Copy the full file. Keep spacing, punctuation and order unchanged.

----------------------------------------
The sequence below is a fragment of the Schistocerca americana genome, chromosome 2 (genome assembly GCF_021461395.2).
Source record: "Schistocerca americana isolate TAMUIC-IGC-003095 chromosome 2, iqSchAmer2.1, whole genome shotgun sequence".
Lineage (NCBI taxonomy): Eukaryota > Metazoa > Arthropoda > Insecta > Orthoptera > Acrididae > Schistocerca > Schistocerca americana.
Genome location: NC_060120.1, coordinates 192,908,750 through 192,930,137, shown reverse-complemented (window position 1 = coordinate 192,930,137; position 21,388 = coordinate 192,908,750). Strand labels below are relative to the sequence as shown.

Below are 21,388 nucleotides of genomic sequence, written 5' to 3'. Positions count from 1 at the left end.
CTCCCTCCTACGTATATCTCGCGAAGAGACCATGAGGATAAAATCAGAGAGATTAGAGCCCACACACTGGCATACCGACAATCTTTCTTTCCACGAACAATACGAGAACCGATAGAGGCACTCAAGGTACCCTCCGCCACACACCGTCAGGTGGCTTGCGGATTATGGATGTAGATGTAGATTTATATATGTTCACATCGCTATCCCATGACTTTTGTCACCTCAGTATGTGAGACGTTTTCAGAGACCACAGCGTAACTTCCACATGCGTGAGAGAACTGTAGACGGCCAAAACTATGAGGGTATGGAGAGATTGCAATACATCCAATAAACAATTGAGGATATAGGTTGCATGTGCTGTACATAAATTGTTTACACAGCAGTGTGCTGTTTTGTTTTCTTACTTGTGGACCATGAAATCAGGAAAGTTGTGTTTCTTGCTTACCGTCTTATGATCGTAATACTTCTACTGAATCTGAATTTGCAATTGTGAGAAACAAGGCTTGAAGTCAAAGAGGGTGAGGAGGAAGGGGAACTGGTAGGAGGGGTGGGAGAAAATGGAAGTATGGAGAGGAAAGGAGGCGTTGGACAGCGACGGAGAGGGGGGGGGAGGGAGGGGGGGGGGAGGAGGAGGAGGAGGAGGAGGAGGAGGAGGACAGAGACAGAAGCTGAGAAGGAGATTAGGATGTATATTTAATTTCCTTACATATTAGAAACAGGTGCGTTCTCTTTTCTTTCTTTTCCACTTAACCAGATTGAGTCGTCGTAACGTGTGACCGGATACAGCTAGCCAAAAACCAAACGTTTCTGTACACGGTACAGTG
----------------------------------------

The sequence below is a fragment of the Schistocerca americana genome, chromosome 2 (genome assembly GCF_021461395.2).
Source record: "Schistocerca americana isolate TAMUIC-IGC-003095 chromosome 2, iqSchAmer2.1, whole genome shotgun sequence".
Lineage (NCBI taxonomy): Eukaryota > Metazoa > Arthropoda > Insecta > Orthoptera > Acrididae > Schistocerca > Schistocerca americana.
Genome location: NC_060120.1, coordinates 192,908,750 through 192,930,137, shown reverse-complemented (window position 1 = coordinate 192,930,137; position 21,388 = coordinate 192,908,750). Strand labels below are relative to the sequence as shown.

Below are 21,388 nucleotides of genomic sequence, written 5' to 3'. Positions count from 1 at the left end.
CTCCCTCCTACGTATATCTCGCGAAGAGACCATGAGGATAAAATCAGAGAGATTAGAGCCCACACACTGGCATACCGACAATCTTTCTTTCCACGAACAATACGAGAACCGATAGAGGCACTCAAGGTACCCTCCGCCACACACCGTCAGGTGGCTTGCGGATTATGGATGTAGATGTAGATTTATATATGTTCACATCGCTATCCCATGACTTTTGTCACCTCAGTATGTGAGACGTTTTCAGAGACCACAGCGTAACTTCCACATGCGTGAGAGAACTGTAGACGGCCAAAACTATGAGGGTATGGAGAGATTGCAATACATCCAATAAACAATTGAGGATATAGGTTGCATGTGCTGTACATAAATTGTTTACACAGCAGTGTGCTGTTTTGTTTTCTTACTTGTGGACCATGAAATCAGGAAAGTTGTGTTTCTTGCTTACCGTCTTATGATCGTAATACTTCTACTGAATCTGAATTTGCAATTGTGAGAAACAAGGCTTGAAGTCAAAGAGGGTGAGGAGGAAGGGGAACTGGTAGGAGGGGTGGGAGAAAATGGAAGTATGGAGAGGAAAGGAGGCGTTGGACAGCGACGGAGAGGGGGGGGGAGGGAGGGGGGGGGGAGGAGGAGGAGGAGGAGGAGGAGGAGGAGGACAGAGACAGAAGCTGAGAAGGAGATTAGGATGTATATTTAATTTCCTTACATATTAGAAACAGGTGCGTTCTCTTTTCTTTCTTTTCCACTTAACCAGATTGAGTCGTCGTAACGTGTGACCGGATACAGCTAGCCAAAAACCAAACGTTTCTGTACACGGTACAGTG